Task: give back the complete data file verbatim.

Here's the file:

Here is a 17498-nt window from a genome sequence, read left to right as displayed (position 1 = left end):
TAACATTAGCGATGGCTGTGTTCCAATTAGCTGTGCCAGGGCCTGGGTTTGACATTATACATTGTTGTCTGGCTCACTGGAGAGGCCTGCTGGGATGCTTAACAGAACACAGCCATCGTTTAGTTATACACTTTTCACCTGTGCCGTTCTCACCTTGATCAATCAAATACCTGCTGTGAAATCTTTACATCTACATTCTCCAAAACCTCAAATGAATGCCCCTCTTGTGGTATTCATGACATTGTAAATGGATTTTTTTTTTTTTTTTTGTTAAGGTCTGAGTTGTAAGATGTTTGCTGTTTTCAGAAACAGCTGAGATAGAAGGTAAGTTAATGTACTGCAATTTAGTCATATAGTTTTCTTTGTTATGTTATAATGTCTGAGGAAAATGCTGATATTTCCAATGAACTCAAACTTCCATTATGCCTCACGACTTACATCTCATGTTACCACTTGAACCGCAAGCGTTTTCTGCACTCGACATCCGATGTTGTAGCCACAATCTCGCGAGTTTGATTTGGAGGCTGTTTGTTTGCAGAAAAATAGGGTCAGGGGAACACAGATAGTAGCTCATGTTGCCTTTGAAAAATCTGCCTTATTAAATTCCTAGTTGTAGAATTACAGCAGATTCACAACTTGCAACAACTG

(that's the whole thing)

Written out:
Here is a 17498-nt window from a genome sequence, read left to right as displayed (position 1 = left end):
TAACATTAGCGATGGCTGTGTTCCAATTAGCTGTGCCAGGGCCTGGGTTTGACATTATACATTGTTGTCTGGCTCACTGGAGAGGCCTGCTGGGATGCTTAACAGAACACAGCCATCGTTTAGTTATACACTTTTCACCTGTGCCGTTCTCACCTTGATCAATCAAATACCTGCTGTGAAATCTTTACATCTACATTCTCCAAAACCTCAAATGAATGCCCCTCTTGTGGTATTCATGACATTGTAAATGGATTTTTTTTTTTTTTTTTGTTAAGGTCTGAGTTGTAAGATGTTTGCTGTTTTCAGAAACAGCTGAGATAGAAGGTAAGTTAATGTACTGCAATTTAGTCATATAGTTTTCTTTGTTATGTTATAATGTCTGAGGAAAATGCTGATATTTCCAATGAACTCAAACTTCCATTATGCCTCACGACTTACATCTCATGTTACCACTTGAACCGCAAGCGTTTTCTGCACTCGACATCCGATGTTGTAGCCACAATCTCGCGAGTTTGATTTGGAGGCTGTTTGTTTGCAGAAAAATAGGGTCAGGGGAACACAGATAGTAGCTCATGTTGCCTTTGAAAAATCTGCCTTATTAAATTCCTAGTTGTAGAATTACAGCAGATTCACAACTTGCAACAACTG